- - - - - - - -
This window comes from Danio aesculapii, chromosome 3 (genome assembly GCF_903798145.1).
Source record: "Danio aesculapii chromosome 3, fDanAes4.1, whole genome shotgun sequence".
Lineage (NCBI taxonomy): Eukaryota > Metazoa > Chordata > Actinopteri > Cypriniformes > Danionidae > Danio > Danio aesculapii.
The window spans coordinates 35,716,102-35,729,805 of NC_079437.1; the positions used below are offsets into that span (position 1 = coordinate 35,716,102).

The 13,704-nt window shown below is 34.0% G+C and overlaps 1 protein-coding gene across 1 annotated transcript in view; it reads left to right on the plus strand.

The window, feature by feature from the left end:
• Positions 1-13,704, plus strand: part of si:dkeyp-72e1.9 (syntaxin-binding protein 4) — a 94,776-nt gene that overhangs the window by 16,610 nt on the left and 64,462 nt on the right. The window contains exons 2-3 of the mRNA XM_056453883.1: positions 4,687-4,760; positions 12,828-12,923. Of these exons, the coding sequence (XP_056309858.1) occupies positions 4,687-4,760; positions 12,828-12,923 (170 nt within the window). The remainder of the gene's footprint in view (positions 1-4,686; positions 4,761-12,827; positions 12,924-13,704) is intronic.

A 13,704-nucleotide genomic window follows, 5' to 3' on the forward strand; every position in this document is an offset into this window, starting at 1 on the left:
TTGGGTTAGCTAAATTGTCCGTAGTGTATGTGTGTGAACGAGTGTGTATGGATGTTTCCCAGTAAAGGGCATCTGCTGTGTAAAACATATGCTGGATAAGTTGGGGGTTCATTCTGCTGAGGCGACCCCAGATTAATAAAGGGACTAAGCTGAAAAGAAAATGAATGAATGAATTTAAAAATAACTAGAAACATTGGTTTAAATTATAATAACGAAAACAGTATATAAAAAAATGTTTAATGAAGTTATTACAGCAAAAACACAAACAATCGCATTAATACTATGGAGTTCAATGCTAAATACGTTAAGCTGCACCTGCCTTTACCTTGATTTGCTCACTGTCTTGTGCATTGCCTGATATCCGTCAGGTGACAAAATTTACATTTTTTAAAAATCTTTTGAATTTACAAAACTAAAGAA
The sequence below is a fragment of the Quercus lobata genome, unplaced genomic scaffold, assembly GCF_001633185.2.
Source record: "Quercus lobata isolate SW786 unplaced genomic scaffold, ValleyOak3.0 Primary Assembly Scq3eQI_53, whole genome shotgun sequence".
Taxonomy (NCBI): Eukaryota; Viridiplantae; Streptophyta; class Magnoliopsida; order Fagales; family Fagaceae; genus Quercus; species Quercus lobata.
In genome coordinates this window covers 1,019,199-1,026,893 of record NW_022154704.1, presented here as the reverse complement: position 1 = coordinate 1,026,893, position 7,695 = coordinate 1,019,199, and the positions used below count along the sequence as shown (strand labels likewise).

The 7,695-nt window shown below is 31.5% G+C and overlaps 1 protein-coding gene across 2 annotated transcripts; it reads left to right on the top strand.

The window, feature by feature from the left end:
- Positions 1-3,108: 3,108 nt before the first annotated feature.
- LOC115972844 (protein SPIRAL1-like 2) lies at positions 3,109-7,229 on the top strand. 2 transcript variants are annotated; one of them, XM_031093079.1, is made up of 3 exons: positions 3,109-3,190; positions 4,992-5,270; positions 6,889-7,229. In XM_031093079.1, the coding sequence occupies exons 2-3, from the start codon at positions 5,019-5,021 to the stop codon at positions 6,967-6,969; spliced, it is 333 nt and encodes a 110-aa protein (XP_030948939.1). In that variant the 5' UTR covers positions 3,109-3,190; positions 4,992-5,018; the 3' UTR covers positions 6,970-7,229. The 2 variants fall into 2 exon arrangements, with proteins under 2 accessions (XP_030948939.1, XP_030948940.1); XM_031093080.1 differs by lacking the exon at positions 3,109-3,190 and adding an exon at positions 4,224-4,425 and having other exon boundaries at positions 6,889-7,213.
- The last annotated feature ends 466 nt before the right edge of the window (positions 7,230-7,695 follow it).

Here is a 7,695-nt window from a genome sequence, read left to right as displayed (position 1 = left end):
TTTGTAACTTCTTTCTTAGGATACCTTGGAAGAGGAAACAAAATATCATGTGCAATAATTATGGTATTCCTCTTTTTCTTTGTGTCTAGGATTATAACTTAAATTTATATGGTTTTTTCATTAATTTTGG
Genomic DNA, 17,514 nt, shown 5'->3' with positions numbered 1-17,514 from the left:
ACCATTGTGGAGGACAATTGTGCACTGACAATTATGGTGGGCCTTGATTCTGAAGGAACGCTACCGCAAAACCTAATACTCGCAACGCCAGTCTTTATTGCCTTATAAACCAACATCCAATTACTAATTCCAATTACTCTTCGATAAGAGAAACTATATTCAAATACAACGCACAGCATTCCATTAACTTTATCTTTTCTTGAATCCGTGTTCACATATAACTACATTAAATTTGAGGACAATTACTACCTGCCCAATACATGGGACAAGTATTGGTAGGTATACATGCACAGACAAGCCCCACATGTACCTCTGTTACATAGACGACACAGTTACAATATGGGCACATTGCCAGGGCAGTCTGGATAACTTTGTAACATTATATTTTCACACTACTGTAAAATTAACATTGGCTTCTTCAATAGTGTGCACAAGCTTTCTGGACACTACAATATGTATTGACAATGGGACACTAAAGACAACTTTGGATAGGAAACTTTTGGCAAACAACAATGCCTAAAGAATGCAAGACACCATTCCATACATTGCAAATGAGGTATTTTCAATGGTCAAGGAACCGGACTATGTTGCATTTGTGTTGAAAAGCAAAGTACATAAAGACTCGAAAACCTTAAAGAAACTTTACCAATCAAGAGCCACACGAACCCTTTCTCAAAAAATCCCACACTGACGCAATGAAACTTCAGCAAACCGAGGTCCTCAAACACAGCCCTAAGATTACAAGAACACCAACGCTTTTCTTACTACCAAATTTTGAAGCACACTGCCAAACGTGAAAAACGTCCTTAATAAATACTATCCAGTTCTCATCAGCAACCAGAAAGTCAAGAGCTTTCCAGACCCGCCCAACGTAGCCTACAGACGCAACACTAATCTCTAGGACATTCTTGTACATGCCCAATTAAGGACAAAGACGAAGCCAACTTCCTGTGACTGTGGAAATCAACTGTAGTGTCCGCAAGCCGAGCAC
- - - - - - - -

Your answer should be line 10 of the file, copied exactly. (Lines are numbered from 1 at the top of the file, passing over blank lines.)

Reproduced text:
The sequence below is a fragment of the Quercus lobata genome, unplaced genomic scaffold, assembly GCF_001633185.2.